The U.S. Department of Education is on the verge of making an unprecedented and unwise decision.
Unless Secretary Duncan can be prevailed upon to reconsider, decades of education policy will be overturned and a federal agency will have assumed authority that should remain squarely in the hands of Congress and the states.
A group of California districts have jointly applied for an NCLB accountability waiver. So far only states have had proposals approved. It’s not the consortium’s application that’s noteworthy; it’s that the feds are taking it seriously. (Duncan evidently encouraged them, and the submission has been forwarded to peer reviewers.)
There’s very good reason to deny the application on the merits. The proposed accountability system relies too heavily on non-academic measures; sets the expectations bar too low; has weak interventions; and, most troublingly, trusts districts to hold themselves accountable. (Grave concerns about the plan’s achievement-gap implications have been raised by, among others, a former Bush administration official and Ed Trust’s head.)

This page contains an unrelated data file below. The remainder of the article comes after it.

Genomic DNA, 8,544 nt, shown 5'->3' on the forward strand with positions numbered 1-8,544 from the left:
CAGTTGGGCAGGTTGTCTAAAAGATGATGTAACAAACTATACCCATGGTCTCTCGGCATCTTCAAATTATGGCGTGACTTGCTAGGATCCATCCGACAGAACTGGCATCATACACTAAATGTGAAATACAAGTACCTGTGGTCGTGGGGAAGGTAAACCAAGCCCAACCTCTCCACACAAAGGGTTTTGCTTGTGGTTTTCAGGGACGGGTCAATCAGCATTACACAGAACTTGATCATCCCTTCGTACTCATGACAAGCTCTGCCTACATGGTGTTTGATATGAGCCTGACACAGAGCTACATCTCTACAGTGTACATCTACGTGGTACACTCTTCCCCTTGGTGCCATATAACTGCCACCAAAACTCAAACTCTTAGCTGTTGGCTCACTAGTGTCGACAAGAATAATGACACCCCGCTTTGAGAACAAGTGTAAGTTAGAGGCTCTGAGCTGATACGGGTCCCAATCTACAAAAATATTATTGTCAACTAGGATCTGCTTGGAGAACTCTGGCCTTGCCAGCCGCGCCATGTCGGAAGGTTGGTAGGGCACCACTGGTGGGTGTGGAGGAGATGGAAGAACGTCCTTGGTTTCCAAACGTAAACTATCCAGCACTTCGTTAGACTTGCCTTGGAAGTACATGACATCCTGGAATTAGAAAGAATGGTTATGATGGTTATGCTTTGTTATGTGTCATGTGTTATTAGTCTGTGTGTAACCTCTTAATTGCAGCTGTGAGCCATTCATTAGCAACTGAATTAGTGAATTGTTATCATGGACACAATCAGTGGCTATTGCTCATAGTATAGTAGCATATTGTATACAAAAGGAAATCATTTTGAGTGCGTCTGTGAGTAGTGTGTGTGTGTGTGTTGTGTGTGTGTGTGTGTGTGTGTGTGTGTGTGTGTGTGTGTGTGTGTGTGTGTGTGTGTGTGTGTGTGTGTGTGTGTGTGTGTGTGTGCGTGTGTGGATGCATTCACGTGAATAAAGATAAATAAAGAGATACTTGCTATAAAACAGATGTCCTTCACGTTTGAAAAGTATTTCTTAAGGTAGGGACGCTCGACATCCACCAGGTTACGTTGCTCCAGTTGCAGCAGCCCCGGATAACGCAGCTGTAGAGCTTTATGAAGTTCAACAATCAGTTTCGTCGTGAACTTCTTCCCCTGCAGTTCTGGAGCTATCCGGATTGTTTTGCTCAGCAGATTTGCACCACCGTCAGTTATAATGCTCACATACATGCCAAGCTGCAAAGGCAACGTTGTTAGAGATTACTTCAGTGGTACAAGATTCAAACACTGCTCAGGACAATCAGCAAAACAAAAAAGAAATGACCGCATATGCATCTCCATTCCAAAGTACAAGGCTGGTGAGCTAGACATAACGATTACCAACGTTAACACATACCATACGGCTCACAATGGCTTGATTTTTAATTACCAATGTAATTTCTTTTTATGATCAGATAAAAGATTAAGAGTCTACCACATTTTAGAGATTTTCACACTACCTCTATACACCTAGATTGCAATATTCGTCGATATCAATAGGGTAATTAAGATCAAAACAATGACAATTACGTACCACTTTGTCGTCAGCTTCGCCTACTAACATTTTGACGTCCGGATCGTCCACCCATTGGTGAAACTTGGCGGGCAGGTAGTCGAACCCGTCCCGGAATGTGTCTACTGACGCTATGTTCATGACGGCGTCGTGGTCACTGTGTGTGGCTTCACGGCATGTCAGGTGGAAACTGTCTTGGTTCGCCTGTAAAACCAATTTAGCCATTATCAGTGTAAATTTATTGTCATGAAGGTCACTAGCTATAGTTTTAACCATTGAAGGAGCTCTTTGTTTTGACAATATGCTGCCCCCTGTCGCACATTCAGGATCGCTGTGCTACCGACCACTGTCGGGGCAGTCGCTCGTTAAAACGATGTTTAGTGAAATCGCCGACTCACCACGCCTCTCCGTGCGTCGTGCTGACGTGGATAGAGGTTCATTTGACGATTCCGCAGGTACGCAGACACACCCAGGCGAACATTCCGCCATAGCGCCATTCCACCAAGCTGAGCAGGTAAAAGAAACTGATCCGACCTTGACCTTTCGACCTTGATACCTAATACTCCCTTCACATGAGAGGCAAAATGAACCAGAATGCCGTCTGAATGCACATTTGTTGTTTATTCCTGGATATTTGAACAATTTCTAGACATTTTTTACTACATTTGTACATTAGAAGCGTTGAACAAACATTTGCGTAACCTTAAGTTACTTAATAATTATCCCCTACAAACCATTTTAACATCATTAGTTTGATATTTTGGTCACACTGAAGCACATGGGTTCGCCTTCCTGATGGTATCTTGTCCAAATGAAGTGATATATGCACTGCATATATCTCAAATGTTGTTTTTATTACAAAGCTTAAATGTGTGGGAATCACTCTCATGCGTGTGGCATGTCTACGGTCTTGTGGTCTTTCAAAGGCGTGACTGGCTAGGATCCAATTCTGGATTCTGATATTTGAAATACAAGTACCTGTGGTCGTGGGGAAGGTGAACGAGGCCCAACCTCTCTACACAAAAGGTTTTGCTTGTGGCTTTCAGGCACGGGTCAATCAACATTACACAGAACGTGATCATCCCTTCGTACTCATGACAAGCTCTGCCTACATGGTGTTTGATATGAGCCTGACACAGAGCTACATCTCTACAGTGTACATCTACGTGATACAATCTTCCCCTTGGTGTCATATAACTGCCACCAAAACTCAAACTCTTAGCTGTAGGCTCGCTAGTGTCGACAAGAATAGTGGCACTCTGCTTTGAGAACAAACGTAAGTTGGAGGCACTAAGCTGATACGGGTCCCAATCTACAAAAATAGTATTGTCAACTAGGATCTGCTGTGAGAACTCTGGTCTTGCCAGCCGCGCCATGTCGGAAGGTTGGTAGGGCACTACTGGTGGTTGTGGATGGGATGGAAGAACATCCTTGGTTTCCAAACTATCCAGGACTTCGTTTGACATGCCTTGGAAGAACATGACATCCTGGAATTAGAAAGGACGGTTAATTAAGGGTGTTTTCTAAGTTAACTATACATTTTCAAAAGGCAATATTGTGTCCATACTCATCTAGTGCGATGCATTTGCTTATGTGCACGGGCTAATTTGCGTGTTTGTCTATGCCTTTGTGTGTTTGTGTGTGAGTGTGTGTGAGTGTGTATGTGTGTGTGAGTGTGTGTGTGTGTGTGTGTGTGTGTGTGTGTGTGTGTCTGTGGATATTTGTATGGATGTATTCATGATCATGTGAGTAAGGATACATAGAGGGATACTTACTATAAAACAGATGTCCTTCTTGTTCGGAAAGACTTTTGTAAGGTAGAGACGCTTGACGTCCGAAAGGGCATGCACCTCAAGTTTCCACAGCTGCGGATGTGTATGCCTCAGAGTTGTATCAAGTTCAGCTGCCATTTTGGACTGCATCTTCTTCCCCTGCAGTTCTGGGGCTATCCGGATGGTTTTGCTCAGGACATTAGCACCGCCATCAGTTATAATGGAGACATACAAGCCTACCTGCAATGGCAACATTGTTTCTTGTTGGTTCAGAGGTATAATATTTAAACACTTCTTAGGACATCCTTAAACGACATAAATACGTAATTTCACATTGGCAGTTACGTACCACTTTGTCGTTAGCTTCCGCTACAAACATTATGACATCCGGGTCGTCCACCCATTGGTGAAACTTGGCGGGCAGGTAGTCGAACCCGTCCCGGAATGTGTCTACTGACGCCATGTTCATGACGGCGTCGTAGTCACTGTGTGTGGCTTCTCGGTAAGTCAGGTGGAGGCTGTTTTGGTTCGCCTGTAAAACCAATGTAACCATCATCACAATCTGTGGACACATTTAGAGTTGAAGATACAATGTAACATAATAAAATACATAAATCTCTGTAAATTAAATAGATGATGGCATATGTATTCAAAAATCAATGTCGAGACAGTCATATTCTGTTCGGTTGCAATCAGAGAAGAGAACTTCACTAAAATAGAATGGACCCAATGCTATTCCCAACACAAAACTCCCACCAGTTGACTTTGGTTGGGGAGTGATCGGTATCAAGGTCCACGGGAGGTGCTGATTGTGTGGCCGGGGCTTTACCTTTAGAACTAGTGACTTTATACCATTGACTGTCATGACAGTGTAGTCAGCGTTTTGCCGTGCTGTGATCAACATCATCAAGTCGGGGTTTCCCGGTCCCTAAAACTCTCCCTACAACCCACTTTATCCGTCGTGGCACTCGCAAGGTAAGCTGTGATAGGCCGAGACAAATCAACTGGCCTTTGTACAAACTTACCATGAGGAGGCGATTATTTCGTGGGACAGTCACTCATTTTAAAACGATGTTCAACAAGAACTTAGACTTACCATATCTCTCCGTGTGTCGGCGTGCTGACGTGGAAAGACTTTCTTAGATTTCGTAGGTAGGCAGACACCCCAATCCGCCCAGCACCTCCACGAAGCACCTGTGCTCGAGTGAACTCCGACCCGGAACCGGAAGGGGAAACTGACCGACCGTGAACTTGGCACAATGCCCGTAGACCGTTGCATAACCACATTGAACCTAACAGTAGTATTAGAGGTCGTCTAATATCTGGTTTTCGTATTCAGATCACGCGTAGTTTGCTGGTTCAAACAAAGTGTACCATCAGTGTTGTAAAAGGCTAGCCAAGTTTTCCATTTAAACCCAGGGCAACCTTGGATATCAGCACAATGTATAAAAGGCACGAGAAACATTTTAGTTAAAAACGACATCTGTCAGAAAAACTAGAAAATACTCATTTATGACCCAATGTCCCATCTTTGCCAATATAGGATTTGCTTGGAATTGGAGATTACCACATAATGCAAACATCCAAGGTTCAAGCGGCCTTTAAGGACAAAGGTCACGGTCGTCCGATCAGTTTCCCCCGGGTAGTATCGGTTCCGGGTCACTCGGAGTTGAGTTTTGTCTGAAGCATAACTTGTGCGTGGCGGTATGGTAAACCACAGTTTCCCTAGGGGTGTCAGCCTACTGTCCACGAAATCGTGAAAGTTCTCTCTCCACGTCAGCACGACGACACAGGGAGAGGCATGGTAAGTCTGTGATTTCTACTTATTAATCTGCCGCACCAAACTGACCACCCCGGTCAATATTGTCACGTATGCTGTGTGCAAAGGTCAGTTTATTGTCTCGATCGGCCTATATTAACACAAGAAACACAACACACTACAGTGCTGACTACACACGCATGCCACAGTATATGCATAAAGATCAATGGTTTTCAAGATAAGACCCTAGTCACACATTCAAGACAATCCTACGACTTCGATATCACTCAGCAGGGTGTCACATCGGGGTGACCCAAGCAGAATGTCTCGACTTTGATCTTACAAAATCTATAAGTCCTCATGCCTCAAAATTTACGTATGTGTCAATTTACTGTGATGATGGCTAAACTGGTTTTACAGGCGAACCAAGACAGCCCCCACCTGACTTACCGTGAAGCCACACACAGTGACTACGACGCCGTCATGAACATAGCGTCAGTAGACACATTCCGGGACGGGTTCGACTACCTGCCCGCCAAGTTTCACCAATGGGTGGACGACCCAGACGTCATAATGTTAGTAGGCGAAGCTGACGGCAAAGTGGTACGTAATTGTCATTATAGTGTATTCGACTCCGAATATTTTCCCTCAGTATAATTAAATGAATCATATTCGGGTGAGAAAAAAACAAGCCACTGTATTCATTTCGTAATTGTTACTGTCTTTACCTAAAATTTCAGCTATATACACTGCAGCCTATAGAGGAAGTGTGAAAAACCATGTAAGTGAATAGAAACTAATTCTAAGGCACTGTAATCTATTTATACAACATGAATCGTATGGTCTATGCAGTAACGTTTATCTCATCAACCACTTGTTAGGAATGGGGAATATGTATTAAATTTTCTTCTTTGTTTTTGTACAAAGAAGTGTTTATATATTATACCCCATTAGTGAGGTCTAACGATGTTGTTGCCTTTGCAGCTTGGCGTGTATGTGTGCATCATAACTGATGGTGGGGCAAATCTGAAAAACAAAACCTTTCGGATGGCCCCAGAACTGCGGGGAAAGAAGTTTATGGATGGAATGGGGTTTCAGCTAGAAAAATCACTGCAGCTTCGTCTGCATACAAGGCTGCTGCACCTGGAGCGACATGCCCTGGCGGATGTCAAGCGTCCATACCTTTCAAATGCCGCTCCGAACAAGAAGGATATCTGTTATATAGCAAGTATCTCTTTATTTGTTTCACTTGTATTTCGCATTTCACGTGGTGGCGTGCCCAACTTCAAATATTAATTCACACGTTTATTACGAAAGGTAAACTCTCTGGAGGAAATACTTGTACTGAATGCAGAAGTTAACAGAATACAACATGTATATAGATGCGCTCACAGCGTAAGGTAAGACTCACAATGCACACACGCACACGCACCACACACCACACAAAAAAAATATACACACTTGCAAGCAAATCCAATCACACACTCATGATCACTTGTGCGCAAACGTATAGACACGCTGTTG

But regardless of its content, this application—and similar district-accountability-waiver requests—should be denied for two reasons.
First, for years America has maintained an intricate K–12 accountability framework, with states playing lead. I never realized how critical this was until I worked for a state education agency.
Under state constitutions, state governments have responsibility for public education. Districts are creatures of state...